Hwang Yun-gyu, a 43-year-old resident of Namyangju, Gyeonggi Province, found a room in a nearby hotel for his family to stay in while attending the demonstration.

“Some of the things I hear in the plazas I agree with, others I don’t. The part I agree with most is about busting government-business collusion and reforming the chaebol,” Hwang said.

“We’re a generation that has been worn down by inequality and unfairness. I don’t want to leave that kind of world for our children,” he added.

Kim Na-yeong, 24, was attending with a friend.

“It’s my first time here. I came here feeling like I‘d been building up a kind of debt in my mind,” Kim said.

“The rejection of an arrest warrant for Lee Jae-yong was just absurd. Would that have been possible if he’s been just an ordinary person?” she asked. “I can’t trust the administration or the judges.”

Ju Ik-seop, 51, was also attending with a friend.

“Even after the President was impeached, Lee Jae-yong’s arrest warrant was denied. The idea that Samsung was being put ahead of the country made me so angry,” Ju said.

“The judiciary is hiding its double standard behind obscure legal principles,” he concluded.

Marches have also been changing course. The march that began at 7:30 that evening was split into three directions: the Cheongwoon neighborhood where the Blue House is located, the Anguk Subway Station area where the Constitutional Court is, and central Seoul where the chaebol have their offices. Many of the marchers headed toward the SK offices in Jongno, Samsung Tower in Jonggak, and the Lotte Hotel in Myeong-dong, where they demanded the arrest and punishment of chaebol chairmen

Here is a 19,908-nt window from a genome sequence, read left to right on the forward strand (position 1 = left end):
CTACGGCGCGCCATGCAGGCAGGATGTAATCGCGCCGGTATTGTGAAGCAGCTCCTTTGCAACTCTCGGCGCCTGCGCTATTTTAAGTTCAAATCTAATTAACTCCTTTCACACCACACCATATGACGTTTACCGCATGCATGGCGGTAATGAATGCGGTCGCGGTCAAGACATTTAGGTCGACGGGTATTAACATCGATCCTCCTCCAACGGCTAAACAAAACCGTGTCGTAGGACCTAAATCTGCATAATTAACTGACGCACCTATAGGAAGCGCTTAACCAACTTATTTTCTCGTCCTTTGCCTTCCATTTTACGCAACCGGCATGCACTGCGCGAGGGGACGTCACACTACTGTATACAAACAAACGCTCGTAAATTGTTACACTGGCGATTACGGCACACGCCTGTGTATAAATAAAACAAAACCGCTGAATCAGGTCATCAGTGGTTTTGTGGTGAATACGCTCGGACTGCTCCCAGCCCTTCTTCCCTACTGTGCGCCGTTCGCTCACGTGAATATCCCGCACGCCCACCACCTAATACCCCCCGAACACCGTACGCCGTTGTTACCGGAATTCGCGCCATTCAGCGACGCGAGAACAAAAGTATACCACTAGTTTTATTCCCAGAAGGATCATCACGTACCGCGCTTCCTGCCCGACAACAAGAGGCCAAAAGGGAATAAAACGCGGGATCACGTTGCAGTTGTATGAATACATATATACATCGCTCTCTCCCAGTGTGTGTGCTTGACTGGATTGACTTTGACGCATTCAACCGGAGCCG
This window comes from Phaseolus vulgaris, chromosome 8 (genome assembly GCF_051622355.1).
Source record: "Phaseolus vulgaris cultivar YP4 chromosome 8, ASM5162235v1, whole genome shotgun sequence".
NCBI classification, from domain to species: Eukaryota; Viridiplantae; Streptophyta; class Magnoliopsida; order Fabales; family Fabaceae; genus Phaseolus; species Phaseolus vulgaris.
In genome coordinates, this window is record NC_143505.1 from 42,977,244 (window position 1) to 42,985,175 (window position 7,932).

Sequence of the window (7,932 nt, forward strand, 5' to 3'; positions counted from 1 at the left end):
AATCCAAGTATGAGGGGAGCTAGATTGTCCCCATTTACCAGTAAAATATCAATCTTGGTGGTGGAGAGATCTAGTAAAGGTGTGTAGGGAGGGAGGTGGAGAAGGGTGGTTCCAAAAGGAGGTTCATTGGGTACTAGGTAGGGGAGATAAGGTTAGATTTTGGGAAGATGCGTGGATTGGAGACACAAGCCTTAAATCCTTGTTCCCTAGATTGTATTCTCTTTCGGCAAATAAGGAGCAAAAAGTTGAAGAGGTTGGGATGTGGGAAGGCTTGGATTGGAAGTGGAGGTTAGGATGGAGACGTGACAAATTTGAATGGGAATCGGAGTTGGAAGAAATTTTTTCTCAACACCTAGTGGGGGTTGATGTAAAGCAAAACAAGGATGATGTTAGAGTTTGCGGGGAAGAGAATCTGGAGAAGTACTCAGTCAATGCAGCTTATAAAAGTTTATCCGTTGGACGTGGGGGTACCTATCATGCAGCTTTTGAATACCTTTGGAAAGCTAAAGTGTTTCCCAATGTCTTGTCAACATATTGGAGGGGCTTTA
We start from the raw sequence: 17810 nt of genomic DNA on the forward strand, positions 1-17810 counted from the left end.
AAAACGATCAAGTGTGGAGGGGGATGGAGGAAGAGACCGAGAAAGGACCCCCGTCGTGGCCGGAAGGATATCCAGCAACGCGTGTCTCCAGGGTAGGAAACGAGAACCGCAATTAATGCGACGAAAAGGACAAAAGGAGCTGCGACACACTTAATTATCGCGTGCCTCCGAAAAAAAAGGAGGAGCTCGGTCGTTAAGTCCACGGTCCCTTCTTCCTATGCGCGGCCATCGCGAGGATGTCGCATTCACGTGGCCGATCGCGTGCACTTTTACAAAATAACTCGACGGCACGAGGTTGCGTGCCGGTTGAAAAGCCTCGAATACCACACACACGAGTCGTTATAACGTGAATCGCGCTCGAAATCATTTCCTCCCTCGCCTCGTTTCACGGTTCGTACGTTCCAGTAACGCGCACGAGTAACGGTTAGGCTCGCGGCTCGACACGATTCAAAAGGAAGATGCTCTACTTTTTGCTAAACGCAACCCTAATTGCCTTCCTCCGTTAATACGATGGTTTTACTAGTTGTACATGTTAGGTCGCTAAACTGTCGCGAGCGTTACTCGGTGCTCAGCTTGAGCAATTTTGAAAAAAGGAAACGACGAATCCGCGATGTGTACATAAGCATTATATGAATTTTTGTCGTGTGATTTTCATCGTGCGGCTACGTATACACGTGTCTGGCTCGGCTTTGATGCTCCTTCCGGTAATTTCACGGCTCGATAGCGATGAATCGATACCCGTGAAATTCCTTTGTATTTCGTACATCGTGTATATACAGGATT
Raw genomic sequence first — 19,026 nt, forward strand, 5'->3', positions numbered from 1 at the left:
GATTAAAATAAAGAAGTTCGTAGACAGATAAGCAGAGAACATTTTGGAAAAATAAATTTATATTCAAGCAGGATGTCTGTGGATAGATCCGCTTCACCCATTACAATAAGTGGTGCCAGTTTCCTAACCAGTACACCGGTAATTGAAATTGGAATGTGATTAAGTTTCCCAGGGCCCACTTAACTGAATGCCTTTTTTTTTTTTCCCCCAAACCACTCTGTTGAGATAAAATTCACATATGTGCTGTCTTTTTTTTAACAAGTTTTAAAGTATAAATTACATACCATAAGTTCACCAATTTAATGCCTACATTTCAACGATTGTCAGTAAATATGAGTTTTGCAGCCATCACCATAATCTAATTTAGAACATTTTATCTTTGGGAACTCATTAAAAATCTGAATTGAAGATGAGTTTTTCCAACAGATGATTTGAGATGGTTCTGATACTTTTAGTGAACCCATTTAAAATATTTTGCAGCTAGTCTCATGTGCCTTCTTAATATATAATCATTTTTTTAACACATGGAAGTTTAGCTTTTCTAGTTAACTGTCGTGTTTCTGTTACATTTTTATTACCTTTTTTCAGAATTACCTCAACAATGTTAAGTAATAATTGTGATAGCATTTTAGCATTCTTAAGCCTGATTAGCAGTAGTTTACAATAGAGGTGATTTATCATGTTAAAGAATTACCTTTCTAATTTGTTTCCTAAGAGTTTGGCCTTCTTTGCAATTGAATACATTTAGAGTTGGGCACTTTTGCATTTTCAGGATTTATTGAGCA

Plazas also echoed with calls for chaebol reform elsewhere in South Korea. No sooner had a demonstration begun at Jeju City Hall than the area rang out with shouts of “The chaebol are accomplices, arrest Lee Jae-yong.” A large screen showed footage of Lee walking out of Seoul Detention Center after his arrest warrant was denied. Participants at a candlelight demonstration on Gwangju’s Geumnam Road marched toward Gwangju District Court dragging an installation showing Lee behind bars to express their criticism of the courts.

Meanwhile, the National Rally Campaign Headquarters to Overturn Park Geun-hye’s Impeachment, a right-wing group, expressed its “welcoming” of the warrant rejection at a counterdemonstration the same afternoon in front of Daehan Gate at Seoul’s Deoksu Palace.

The rally, which was attended by 1.25 million people by the organizers’ estimates, featured an appearance by former Prime Minister nominee Moon Chang-geuk, who said he “applaud[ed] Judge Cho Ui-yeon for rejecting the arrest warrant [for Lee Jae-yong].”

“I believe the Constitutional Court justices will uphold the authority of the judiciary by ruling according to the law and real evidence rather than manufactured evidence,” Moon declared to loud applause.

Saenuri Party lawmaker Kim Jin-tae said former Culture Minister Cho Yoon-sun and former President Chief of Staff Kim Ki-choon were “arrested out of fear after leftists revealed personal information about Cho Ui-yeon.”

“They were so anxious to just up and arrest a global business [vice chairman]. It’s hilarious to hear them say justice is more important than the economy,” Kim added.

By Park Su-ji and Heo Seung, staff reporters, Huh Ho-joon and Jung Dae-ha, Jeju and Gwangju correspondents